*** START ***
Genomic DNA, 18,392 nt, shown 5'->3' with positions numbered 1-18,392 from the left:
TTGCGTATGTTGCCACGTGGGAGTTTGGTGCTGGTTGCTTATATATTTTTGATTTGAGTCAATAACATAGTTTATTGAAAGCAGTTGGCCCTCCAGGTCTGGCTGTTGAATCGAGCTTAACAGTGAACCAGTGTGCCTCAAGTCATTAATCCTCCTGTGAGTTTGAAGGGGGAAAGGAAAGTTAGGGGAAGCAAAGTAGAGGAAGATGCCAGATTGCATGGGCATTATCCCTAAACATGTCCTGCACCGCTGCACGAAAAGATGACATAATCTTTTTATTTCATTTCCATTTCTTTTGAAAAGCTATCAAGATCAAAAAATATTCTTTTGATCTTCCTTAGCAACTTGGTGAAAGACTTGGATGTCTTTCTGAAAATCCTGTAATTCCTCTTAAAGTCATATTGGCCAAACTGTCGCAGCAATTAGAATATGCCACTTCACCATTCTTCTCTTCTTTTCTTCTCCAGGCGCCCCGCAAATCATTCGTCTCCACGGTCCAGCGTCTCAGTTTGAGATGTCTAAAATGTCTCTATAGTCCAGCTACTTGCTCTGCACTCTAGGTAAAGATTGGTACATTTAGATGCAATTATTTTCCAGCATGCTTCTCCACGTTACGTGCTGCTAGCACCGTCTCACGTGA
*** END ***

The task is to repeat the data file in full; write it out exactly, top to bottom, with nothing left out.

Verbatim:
Genomic DNA, 18,392 nt, shown 5'->3' with positions numbered 1-18,392 from the left:
TTGCGTATGTTGCCACGTGGGAGTTTGGTGCTGGTTGCTTATATATTTTTGATTTGAGTCAATAACATAGTTTATTGAAAGCAGTTGGCCCTCCAGGTCTGGCTGTTGAATCGAGCTTAACAGTGAACCAGTGTGCCTCAAGTCATTAATCCTCCTGTGAGTTTGAAGGGGGAAAGGAAAGTTAGGGGAAGCAAAGTAGAGGAAGATGCCAGATTGCATGGGCATTATCCCTAAACATGTCCTGCACCGCTGCACGAAAAGATGACATAATCTTTTTATTTCATTTCCATTTCTTTTGAAAAGCTATCAAGATCAAAAAATATTCTTTTGATCTTCCTTAGCAACTTGGTGAAAGACTTGGATGTCTTTCTGAAAATCCTGTAATTCCTCTTAAAGTCATATTGGCCAAACTGTCGCAGCAATTAGAATATGCCACTTCACCATTCTTCTCTTCTTTTCTTCTCCAGGCGCCCCGCAAATCATTCGTCTCCACGGTCCAGCGTCTCAGTTTGAGATGTCTAAAATGTCTCTATAGTCCAGCTACTTGCTCTGCACTCTAGGTAAAGATTGGTACATTTAGATGCAATTATTTTCCAGCATGCTTCTCCACGTTACGTGCTGCTAGCACCGTCTCACGTGA